Ship port

Ship It Zero resolution passes Minneapolis City Council

September 8, 2022 The Minneapolis City Council unanimously passed a Ship It Zero resolution 12-0. Minneapolis City Council President Andrea Jenkins and City Council Member Robin Wonsley Worlobah co-introduced the resolution on September 6, calling on top maritime import polluters to the United States, including Minneapolis’s own Target Corporation, to commit to making all imports to the United States on 100% zero-emission ships by 2030.

MINNEAPOLIS (September 8, 2022) — Today, the Minneapolis City Council unanimously passed a Ship It Zero resolution 12-0. Minneapolis City Council President Andrea Jenkins and City Council Member Robin Wonsley Worlobah co-introduced the resolution on September 6, calling on top maritime import polluters to the United States, including Minneapolis’s own Target Corporation, to commit to making all imports to the United States on 100% zero-emission ships by 2030.

Minneapolis is now the third U.S. city to pass a Ship It Zero resolution, following precedent set by Los Angeles and Long Beach, CA. These three cities have called on top maritime import polluters to the United States including Target, Walmart, Amazon, and IKEA, to immediately adopt emission-reducing technologies such as wind-assist propulsion and fully move products off fossil-fueled ships by the end of the decade. Together, Los Angeles and Long Beach are the top site of Target Corporation’s imports.

The Minneapolis resolution further calls for state and federal legislation or administrative actions to rapidly decarbonize the maritime shipping industry and create zero-emission shipping corridors along the U.S. Coast and across the trans-Pacific trade route, building off the recently announced Shanghai, Los Angeles, and Long Beach green shipping corridor.

Ninety-five percent of Target’s imports pass through West Coast ports, especially Los Angeles and Long Beach. Together, the Los Angeles and Long Beach ports are home to the largest port complex in the Western Hemisphere, responsible for 40% of imports to the United States. Pandemic-era fossil-fueled ship congestion has increased cancer-causing particulate matter emissions by an equivalent to 100,000 big rig trucks per day in these cities. This is exacerbating an ongoing public health crisis for residents of the West Long Beach, Wilmington, and San Pedro neighborhoods, who experience up to five years shorter life expectancy than the national average. Black Long Beach residents are hospitalized with asthma at eight times the rate, and Latinx residents twice the rate, of white Long Beach residents.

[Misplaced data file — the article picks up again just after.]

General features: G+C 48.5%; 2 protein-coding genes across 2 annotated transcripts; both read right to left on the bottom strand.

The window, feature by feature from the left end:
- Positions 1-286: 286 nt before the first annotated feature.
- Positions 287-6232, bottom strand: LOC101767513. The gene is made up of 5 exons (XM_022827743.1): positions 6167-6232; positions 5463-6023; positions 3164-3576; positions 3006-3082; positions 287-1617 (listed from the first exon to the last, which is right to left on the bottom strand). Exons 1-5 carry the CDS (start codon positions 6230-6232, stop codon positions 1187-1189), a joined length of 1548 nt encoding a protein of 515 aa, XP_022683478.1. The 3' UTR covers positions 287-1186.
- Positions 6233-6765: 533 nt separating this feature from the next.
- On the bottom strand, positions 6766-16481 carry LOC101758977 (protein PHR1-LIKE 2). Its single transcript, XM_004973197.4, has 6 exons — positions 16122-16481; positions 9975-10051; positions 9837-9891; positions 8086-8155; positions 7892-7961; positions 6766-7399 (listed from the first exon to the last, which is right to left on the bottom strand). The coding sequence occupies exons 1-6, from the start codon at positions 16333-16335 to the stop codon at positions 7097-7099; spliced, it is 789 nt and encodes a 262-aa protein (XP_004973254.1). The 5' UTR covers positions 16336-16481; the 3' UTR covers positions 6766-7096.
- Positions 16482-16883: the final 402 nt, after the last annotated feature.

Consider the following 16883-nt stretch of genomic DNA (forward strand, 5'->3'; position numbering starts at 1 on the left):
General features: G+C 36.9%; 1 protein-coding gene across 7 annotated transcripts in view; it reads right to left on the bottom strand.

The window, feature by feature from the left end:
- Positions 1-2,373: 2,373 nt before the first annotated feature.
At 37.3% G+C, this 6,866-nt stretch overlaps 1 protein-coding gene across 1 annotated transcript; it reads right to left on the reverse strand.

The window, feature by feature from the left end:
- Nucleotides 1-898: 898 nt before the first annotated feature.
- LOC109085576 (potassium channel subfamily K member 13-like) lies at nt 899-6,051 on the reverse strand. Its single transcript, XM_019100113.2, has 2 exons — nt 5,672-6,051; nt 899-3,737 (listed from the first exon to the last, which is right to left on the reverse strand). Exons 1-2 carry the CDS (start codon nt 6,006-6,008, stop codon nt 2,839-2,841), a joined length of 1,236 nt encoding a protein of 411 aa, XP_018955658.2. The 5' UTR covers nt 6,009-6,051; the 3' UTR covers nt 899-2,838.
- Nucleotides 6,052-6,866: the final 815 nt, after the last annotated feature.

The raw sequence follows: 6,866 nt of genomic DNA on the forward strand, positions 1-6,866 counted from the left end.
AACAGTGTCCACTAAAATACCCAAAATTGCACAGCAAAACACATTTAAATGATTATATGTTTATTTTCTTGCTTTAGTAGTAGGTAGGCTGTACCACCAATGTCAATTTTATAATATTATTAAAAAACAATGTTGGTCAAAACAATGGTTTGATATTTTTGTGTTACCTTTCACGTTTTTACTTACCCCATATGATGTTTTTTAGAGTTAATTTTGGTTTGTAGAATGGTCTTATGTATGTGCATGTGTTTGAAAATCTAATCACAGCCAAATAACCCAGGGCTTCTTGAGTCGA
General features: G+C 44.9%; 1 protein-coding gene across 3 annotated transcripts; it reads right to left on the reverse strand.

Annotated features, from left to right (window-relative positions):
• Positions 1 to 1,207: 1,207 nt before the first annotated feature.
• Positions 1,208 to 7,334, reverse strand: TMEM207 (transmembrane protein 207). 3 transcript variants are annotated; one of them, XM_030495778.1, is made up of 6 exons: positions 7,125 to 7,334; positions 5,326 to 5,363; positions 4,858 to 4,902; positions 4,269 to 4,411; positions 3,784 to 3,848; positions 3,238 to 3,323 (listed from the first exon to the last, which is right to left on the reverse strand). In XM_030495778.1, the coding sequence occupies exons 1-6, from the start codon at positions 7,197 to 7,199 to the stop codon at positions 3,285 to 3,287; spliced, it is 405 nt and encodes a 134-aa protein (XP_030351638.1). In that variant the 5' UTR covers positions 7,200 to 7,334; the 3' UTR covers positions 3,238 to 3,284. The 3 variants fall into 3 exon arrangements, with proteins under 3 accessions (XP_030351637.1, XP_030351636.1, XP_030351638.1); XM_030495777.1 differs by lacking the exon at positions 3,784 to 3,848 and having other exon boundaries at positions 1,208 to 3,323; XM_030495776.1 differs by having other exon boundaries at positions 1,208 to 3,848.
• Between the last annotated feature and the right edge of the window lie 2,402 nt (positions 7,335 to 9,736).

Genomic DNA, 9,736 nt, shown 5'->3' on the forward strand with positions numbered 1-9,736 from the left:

Statements from the Minneapolis Ship It Zero Coalition:

“Given the enormous impact of climate change has on our environment, economic circumstances and public health, I am proud to support this initiative that could potentially help address these very real concerns,” said City Council President Andrea Jenkins, Ward 8. “This resolution calls on large retailers to abandon fossil fueled ships and transition to 100% zero-emission ships by 2030, serves to create awareness about the devastating climate impacts of the maritime shipping industry across the county, and is a first step in initiating conversations with local retailers and government partners to advocate for greater climate strategies that address the subsequent air and water pollution from these practices.”

“I am deeply committed to advancing a Green New Deal for Minneapolis because we know that cities must take bold and urgent action to combat our ever growing climate crisis,” said Council Member Robin Wonsley Worlobah, Ward 2. “This resolution not only advances our city’s climate justice efforts but also holds one of the nation’s largest maritime polluters and Minnesota-based company, Target, accountable by letting them know that Minneapolis residents want clear air to breathe for people across the nation.”

“I join the call to top maritime polluters, especially those with large footprints in Minneapolis, to commit to immediate and impactful decarbonizing efforts,” said Council Member Aisha Chughtai, Ward 10. “I’m grateful for the work of Councilmember Wonsley, Council President Jenkins, our Sustainability team, and Ship It Zero. This is just one of many ways our city can move towards our climate impact goals and ensure our residents will have a future with clean air and water.”